During the 1980s, Julien Jalâl Ed-Dine Weiss, founder of the Al-Kindi ensemble of Aleppo, invented a qānūn in just intonation with which he attempted to solve a major discrepancy between the theory and practice of maqām-scales. Weiss objected to the introduction of Western standards, observing that they distort the significance of interval ratios and prevent a comparative understanding of the modal system as a transnational phenomenon. In the twentieth century, the implementation of equal-semitone temperament emerged simultaneously with a notable invasion of sociological criteria into musical inquiry. The polarity observed between westernisation and tradition can be seen most visibly in the present search for identity amongst Middle- and Near-Eastern musicians, but this schismogenic process can also be observed in the history of the Western avant-garde, where microtonal explorations have been halted in favour of extra-musical conceptuality. While cross-cultural musicians are faced with a new climate of distrust, it seems most likely that the principles that draw us apart may originate in the very patterns of thought in which our notion of culture operates. Weiss's tuning system may serve as a helpful tool to foster a new and universal epistemology of tone, bridging and transcending the apparent contradictions between the two spheres.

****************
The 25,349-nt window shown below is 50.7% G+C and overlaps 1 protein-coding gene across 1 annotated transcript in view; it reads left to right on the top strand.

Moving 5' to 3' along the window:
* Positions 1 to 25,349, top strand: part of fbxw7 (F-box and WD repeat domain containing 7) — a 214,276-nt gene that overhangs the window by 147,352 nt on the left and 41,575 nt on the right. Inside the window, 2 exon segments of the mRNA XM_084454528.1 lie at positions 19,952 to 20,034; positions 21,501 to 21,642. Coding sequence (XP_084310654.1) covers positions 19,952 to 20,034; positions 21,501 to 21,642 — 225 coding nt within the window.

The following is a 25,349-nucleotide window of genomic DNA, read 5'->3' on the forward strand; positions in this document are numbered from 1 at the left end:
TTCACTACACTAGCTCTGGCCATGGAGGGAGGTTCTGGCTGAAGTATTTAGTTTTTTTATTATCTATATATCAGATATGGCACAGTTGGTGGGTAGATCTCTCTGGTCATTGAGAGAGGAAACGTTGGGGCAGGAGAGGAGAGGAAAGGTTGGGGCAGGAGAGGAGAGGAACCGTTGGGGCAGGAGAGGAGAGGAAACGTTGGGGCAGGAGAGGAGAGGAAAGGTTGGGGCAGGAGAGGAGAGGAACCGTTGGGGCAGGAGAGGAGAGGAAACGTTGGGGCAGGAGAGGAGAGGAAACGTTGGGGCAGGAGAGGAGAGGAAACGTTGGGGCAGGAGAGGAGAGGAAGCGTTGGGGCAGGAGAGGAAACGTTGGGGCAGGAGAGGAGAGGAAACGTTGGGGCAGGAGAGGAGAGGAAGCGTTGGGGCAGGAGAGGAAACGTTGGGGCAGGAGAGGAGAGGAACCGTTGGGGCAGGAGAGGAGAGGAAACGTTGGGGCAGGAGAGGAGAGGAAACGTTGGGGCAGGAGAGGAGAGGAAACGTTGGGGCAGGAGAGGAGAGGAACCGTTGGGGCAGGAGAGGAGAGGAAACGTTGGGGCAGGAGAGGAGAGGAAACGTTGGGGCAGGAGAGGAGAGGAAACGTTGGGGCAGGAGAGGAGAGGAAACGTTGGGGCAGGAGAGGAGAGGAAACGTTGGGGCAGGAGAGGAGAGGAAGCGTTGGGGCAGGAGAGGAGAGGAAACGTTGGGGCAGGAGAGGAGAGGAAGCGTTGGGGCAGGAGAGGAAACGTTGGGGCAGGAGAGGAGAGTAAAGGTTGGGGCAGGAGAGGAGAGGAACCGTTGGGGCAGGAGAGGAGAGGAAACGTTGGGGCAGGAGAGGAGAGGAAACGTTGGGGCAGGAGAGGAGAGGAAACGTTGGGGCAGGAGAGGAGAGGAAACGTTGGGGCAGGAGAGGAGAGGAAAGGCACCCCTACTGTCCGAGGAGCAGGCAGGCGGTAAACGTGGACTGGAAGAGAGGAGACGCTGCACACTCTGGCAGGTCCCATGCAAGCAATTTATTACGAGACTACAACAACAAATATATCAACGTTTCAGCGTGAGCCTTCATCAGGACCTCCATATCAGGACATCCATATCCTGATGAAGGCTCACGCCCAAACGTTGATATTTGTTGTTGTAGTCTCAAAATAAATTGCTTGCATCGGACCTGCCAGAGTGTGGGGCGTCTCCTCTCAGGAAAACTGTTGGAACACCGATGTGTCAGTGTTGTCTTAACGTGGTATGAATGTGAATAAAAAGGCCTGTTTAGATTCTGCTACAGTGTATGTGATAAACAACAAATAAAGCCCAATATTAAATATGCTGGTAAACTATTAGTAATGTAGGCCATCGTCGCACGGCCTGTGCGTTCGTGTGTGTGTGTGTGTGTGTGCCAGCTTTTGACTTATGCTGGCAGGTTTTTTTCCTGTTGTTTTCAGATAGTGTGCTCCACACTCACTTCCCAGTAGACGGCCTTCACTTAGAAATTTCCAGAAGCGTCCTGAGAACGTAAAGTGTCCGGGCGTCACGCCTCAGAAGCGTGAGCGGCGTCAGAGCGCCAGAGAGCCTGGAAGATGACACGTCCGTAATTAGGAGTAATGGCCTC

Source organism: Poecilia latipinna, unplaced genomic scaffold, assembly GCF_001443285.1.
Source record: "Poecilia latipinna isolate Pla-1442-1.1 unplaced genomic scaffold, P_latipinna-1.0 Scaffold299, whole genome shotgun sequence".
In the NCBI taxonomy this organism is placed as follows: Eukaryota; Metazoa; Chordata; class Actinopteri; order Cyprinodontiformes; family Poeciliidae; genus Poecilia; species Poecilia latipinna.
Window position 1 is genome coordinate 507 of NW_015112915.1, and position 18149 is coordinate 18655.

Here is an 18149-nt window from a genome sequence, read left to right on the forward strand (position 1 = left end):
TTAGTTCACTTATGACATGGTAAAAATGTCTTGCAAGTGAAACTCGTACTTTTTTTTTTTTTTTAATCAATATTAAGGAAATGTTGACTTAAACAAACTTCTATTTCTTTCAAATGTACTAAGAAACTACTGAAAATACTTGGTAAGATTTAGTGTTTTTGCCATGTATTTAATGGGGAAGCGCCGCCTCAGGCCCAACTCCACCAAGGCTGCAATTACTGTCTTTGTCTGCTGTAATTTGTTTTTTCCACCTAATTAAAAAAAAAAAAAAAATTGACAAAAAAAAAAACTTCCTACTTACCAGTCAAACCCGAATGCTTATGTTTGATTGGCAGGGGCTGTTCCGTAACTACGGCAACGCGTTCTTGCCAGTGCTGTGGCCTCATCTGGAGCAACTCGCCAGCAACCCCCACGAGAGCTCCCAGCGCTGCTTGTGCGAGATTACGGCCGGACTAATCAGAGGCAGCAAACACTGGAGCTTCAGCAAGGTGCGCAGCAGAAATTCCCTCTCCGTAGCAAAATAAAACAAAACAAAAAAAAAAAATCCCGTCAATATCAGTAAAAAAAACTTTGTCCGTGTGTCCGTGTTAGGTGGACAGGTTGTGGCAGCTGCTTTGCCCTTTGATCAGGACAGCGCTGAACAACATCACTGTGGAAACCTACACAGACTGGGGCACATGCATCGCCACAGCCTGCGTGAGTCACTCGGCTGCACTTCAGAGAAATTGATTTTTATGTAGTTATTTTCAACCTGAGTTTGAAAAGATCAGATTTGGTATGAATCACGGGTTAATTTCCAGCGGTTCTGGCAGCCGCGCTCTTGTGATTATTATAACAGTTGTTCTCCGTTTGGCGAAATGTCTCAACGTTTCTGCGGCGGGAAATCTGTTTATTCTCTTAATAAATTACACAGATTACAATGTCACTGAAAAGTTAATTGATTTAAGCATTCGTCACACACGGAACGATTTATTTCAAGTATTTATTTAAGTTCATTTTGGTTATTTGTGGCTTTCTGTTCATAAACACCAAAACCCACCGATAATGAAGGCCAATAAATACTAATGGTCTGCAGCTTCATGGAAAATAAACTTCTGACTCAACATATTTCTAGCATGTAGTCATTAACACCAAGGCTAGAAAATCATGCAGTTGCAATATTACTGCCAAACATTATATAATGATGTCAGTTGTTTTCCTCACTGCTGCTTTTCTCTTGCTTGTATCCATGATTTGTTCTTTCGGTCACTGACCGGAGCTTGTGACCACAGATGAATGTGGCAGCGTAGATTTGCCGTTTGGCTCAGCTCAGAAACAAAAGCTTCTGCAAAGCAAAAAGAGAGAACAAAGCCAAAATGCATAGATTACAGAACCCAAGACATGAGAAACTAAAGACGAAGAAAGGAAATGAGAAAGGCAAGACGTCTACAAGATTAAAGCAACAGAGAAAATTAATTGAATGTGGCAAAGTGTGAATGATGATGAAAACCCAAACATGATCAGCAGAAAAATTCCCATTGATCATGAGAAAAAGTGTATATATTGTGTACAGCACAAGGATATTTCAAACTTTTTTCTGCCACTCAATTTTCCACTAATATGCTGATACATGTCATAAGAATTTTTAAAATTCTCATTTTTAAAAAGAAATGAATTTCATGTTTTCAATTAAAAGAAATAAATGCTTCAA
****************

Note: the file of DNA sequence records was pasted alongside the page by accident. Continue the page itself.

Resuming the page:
Email your librarian or administrator to recommend adding this journal to your organisation's collection.